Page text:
Istio uses a simplified definition of network to refer to workload instances that have direct reachability. For example, by default all workload instances in a single cluster are on the same network.
Many production systems require multiple networks or subnets for isolation and high availability. Istio supports spanning a service mesh over a variety of network topologies. This approach allows you to select the network model that fits your existing network topology.
In the simplest case, a service mesh operates over a single fully connected network. In a single network model, all workload instances can reach each other directly without an Istio gateway.
A single network allows Istio to configure service consumers in a uniform way across the mesh with the ability to directly address workload instances.
You can span a single service mesh across multiple networks; such a configuration is known as multi-network.
Multiple networks afford the following capabilities beyond that of single networks:
- Overlapping IP or VIP ranges for service endpoints
- Crossing of administrative boundaries
- Fault tolerance
- Scaling of network addresses
- Compliance with standards that require network segmentation
In this model, the workload instances in different networks can only reach each other through one or more Istio gateways. Istio uses partitioned service discovery to provide consumers a different view of service endpoints. The view depends on the network of the consumers.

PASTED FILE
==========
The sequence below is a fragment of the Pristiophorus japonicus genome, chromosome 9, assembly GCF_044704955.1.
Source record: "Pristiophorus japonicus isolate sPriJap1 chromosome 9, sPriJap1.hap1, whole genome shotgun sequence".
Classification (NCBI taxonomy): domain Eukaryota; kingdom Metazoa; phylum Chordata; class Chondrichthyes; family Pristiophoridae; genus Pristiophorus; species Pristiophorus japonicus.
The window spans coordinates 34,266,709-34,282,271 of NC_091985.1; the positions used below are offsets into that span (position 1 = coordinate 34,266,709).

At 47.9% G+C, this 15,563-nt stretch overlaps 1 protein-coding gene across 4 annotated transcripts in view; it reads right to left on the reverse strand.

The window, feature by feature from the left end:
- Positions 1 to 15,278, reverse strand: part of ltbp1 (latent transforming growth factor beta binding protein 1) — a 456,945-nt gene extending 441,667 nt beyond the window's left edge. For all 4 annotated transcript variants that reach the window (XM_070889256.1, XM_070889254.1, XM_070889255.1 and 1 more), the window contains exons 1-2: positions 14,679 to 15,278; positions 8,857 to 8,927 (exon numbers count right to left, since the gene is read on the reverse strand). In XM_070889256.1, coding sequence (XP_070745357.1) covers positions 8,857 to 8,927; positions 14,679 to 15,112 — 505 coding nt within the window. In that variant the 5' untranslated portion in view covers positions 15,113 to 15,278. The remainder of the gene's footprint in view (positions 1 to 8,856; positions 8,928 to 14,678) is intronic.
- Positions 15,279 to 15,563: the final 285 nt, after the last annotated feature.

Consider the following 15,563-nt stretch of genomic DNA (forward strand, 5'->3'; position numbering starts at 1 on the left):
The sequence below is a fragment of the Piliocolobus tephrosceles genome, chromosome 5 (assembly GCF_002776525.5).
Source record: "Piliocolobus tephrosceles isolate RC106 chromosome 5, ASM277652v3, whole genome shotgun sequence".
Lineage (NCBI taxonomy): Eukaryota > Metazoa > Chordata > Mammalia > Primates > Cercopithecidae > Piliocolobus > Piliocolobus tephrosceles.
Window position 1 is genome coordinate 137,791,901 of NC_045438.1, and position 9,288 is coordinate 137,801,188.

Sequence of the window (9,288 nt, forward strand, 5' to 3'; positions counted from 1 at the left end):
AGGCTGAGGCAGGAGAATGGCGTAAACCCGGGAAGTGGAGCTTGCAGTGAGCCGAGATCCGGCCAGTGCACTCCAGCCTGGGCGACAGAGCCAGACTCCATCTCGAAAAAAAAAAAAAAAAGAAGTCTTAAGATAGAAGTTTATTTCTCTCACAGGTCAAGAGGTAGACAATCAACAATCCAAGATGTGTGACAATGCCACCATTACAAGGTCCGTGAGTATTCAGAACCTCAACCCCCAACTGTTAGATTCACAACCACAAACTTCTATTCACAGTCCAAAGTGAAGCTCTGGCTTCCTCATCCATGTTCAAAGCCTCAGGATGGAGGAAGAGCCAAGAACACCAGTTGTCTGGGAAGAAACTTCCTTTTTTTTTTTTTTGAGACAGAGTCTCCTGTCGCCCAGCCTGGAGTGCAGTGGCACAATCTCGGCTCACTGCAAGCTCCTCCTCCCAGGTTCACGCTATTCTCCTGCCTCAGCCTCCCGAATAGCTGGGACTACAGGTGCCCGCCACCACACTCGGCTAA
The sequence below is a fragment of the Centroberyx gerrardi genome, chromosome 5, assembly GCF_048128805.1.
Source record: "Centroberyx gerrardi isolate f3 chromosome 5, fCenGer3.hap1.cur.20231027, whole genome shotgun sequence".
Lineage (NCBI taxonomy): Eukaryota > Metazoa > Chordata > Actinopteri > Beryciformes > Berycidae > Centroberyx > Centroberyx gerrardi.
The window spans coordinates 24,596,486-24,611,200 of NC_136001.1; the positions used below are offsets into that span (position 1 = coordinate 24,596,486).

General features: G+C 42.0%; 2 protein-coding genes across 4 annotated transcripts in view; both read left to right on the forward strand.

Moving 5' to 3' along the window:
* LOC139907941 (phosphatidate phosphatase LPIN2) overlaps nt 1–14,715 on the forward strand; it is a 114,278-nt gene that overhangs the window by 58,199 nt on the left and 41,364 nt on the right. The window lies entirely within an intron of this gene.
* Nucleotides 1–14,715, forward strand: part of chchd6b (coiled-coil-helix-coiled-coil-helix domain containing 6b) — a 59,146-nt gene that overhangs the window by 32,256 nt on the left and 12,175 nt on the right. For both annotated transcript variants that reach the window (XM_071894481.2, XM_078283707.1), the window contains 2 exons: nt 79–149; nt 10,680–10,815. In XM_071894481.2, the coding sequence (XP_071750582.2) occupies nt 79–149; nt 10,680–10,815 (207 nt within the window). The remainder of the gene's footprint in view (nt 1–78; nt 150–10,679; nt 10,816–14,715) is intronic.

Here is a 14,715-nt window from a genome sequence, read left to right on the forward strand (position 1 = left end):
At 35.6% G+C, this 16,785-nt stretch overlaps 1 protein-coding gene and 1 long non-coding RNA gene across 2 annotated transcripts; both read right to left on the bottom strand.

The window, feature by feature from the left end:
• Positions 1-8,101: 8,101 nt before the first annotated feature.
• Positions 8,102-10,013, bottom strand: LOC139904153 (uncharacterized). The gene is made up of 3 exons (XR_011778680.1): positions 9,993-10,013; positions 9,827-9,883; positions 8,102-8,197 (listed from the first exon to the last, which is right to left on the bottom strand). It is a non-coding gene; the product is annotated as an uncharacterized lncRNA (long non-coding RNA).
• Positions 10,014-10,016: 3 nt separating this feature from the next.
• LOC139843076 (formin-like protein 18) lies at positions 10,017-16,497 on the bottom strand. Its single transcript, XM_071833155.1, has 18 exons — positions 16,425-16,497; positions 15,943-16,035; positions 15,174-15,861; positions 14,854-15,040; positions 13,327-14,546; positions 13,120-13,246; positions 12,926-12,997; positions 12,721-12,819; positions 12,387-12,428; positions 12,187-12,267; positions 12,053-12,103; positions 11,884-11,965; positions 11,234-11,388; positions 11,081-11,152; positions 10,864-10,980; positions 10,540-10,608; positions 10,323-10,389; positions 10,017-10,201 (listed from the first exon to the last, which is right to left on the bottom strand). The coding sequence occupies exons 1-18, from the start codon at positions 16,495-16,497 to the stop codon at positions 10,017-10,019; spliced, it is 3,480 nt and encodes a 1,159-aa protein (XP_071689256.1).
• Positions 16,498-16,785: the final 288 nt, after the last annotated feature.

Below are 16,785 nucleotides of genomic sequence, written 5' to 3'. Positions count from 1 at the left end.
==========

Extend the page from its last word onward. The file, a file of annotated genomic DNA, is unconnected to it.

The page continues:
This solution requires exposing all services (or a subset) through the gateway. Cloud vendors may provide options that will not require exposing services on the public internet. Such an option, if it exists and meets your requirements, will likely be the best choice.
Control plane models
An Istio mesh uses the control plane to configure all communication between workload instances within the mesh. Workload instances connect to a control plane instance to get their configuration.
In the simplest case, you can run your mesh with a control plane on a single cluster.
A cluster like this one, with its own local control plane, is referred to as a primary cluster.
Multicluster deployments can have any number of primary clusters. Each primary
cluster receives its configuration (i.e.
DestinationRule, etc.) from the Kubernetes API Server residing in the same
cluster. Each primary cluster, therefore, has an independent source of
This duplication of configuration across primary clusters does require additional steps when rolling out changes, however. Large production systems may automate this process with tooling, such as CI/CD systems, in order to manage configuration rollout.
There may be use cases where having different configurations among primary clusters is desirable. For example, this affords the ability to canary configuration changes in a sub-section of the mesh controlled by a given primary cluster. Alternatively, visibility of a service could be restricted to part of the mesh, helping to establish service-level isolation.